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The Sword and the Sorcerer (1982)


Released:  Thursday, April 1, 1982  
Length:  99 minutes
Studio: Group 1
Genre: Sci-Fi/Fantasy, Action/Adventure
Rating: The Sword and the Sorcerer is rated R by the Motion Picture Association of AmericaUnder 17 requires accompanying parent or adult guardian.

The Sword and the Sorcerer Synopsis

The Sword and the Sorcerer © Group 1. All Rights Reserved.

Eleven years after his father is slain in battle, young swordsman Talon (Lee Horsley) vows to reclaim his kingdom from the corrupt ruler (Richard Lynch) and diabolical sorcerer (Richard Moll) who seized the land and took a princess (Kathleen Beller) hostage. Armed with a special three-bladed sword bequeathed to him by his father, Prince Talon rallies a small band of soldiers to take on the formidable tyrant.

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The Sword and the Sorcerer images are © Group 1. All Rights Reserved.

The Sword and the Sorcerer 4K Review

The Sword and the Sorcerer 4K Review

When is a movie so bad that it is good, leading it to become a cult classic?  When it is part of the early to mid-1980s set of commonly themed films portraying various aspects of medieval life and the battles fought over kingdoms and land. If you are thinking of Excalibur or Conan the Barbarian, you would certainly be on the right track but just slightly off.  The film to which I refer is 1982’s The Sword and the Sorcerer.  Cheesy and cringeworthy, the movie is being released in 4K for the first time ever.  This combo pack, available on March 15th, is a product of Scream Factory (an offshoot of Shout! Factory) in honor of the film’s 40th anniversary.

King Richard (Christopher Cary; The Wild, Wild West) has the richest land in all the world, which, of course, is going to spark jealousy. King Cromwell (Richard Lynch; Halloween) fits that bill perfectly and seeks out the help of a dangerous sorcerer named Xusia (Richard Moll; Scary Movie 2) in order to defeat Richard and take control of the lands.  With Xusia’s help, Cromwell succeeds and Prince Talon (Lee Horsley; Django Unchained) watches as Cromwell executes King and Queen but manages to escape before he suffers the same fate.   Fast forward eleven years and Talon returns to his homeland, Ehdan, to avenge his parents’ death.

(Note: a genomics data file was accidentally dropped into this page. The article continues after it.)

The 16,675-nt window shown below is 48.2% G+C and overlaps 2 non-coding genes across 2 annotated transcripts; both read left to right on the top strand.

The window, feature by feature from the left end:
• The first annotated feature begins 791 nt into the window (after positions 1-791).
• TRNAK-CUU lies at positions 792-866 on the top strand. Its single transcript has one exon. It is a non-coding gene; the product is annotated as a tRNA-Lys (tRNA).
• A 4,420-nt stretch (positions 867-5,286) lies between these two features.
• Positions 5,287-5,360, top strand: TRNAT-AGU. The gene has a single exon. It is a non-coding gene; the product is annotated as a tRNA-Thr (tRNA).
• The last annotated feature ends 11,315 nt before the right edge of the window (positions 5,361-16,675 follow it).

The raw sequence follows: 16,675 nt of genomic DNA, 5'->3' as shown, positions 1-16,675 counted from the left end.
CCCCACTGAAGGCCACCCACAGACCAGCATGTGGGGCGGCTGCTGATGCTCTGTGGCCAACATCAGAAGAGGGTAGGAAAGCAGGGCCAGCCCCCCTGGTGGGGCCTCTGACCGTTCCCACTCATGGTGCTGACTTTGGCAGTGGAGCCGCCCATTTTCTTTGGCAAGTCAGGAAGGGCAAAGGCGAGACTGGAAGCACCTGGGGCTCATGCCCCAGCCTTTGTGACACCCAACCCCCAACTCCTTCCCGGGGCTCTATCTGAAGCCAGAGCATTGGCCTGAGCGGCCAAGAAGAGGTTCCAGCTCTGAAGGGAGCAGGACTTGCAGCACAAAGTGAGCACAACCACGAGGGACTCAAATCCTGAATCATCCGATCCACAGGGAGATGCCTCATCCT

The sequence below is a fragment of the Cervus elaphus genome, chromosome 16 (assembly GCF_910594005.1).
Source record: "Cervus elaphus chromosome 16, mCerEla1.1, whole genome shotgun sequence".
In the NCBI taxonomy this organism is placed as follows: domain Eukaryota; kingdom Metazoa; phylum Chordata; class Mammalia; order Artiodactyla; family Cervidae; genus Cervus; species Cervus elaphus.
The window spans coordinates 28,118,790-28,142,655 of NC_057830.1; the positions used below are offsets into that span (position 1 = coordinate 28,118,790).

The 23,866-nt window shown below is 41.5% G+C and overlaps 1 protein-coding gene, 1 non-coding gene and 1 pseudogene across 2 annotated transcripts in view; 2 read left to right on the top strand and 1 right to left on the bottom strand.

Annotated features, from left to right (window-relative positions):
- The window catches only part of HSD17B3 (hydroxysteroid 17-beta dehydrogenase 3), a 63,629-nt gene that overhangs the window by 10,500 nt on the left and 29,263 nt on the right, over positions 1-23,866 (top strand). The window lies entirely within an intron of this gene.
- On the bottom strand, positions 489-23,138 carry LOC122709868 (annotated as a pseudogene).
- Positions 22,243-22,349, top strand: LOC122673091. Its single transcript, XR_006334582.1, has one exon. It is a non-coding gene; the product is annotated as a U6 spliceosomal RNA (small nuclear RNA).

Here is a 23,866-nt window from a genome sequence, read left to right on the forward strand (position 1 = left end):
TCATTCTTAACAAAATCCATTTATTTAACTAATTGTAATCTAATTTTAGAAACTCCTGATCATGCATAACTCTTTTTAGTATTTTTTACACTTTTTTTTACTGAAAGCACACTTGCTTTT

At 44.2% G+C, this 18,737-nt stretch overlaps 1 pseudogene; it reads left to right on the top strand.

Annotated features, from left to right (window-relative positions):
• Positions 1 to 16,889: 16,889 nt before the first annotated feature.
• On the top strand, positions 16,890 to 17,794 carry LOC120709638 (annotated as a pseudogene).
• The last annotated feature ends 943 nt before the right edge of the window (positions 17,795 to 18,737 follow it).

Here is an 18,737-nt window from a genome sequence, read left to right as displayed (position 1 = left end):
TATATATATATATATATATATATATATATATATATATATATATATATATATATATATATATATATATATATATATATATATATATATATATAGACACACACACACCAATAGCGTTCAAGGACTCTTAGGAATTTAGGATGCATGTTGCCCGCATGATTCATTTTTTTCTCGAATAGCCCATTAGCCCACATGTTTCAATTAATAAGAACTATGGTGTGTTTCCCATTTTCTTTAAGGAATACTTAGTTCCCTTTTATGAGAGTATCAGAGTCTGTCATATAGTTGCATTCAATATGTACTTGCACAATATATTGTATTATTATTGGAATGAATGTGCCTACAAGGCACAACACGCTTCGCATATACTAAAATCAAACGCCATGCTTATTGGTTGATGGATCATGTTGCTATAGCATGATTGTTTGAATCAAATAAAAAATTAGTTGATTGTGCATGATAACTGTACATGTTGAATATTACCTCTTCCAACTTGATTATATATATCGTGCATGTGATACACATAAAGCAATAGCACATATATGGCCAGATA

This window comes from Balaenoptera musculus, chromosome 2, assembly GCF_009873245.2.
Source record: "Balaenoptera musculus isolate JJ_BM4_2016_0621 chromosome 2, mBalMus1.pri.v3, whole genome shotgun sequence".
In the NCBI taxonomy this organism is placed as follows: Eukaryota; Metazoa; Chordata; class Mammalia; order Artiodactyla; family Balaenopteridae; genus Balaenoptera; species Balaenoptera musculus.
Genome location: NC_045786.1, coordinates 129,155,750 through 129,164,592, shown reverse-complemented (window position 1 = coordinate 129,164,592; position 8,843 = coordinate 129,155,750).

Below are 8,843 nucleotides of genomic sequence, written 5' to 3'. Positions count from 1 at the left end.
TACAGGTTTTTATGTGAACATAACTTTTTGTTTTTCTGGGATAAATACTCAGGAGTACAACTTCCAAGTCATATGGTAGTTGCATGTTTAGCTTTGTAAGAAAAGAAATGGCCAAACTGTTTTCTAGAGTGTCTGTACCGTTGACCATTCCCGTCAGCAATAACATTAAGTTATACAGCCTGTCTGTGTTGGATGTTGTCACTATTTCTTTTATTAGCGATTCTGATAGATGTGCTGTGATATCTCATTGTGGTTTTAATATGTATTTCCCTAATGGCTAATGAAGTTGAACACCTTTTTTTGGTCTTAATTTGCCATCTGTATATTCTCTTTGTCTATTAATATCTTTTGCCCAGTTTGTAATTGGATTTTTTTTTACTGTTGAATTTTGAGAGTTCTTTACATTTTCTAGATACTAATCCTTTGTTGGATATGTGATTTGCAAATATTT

Before we discuss Scream Factory’s 4K presentation of the film, we need to talk about the movie itself.  The Sword and the Sorcerer starts off simple enough and, with the exceptions of the supernatural elements, could be a very plausible story.  However, the script is not very strong, and the visual effects are mediocre at best.  The story gets confusing and muddled in the middle and the viewer needs a scorecard to try and figure out who/what every character is and how they relate to the story.

As for the 4K presentation, it is an improvement from the 2001 DVD version but still has some obvious issues.  There is a graininess to the picture quality that, while unsurprising, does take away from the overall appearance of the film.  Some of the visual effects are ok but the viewer is reminded that this movie was released in the early Eighties.

The DTS-HD master audio 2.1 and 5.1 tracks are laden with quality issues.  In fact, Scream Factory put an advisory message before the movie starts explaining that they did the best they could but some of the audio was just too damaged to offer a clean restoration.  See a portion of the message here:

“When getting access to the film elements for The Sword and the Sorcerer, there was almost nothing for audio. We have transferred a lone optical track for the stereo sound. There is some damage we could not fix…”

The hidden gem of this release is the approximately two hours of extras.  Made up of various interviews with cast and crew remembering the process of bringing the story to the screen, there are numerous, unintentionally funny moments as each describes the tension between writer/director Albert Pyun and the producers.  Pyun’s interview is especially insightful and especially “politically incorrect” by Hollywood standards.  Housed on the Blu-ray disc, the extras are:   

  • Audio Commentary featuring Albert Pyun and moderated by John Charles
  • Tales of the Ancient Empire - Interview with Albert Pyun  
  • A Princess’ Tale - Interview with Kathleen Beller  
  • Mightier Than the Sword - Interview with John Stuckmeyer  
  • Master of the Blade - Interview with Marshall Harvey  
  • The Specialist and the Effects - Interview with Allan Apone  
  • Dedicated to Jack Tyree, Stuntman  
  • Brothers in Arms - Interview with The Chiodo Brothers  
  • Trailers from Hell - Marshall Harvey on The Sword and the Sorcerer  
  • Theatrical Trailers
  • TV Spot
  • Still Gallery

If you happen to be a part of the "cult" that follows and praises The Sword and the Sorcerer, then this 40th-anniversary combo pack is right up your alley.  You should buy it, invite some friends over and revel in the brilliant awfulness of it all, especially the extras.

Grade: B-


For more reviews please visit our film/television review section.



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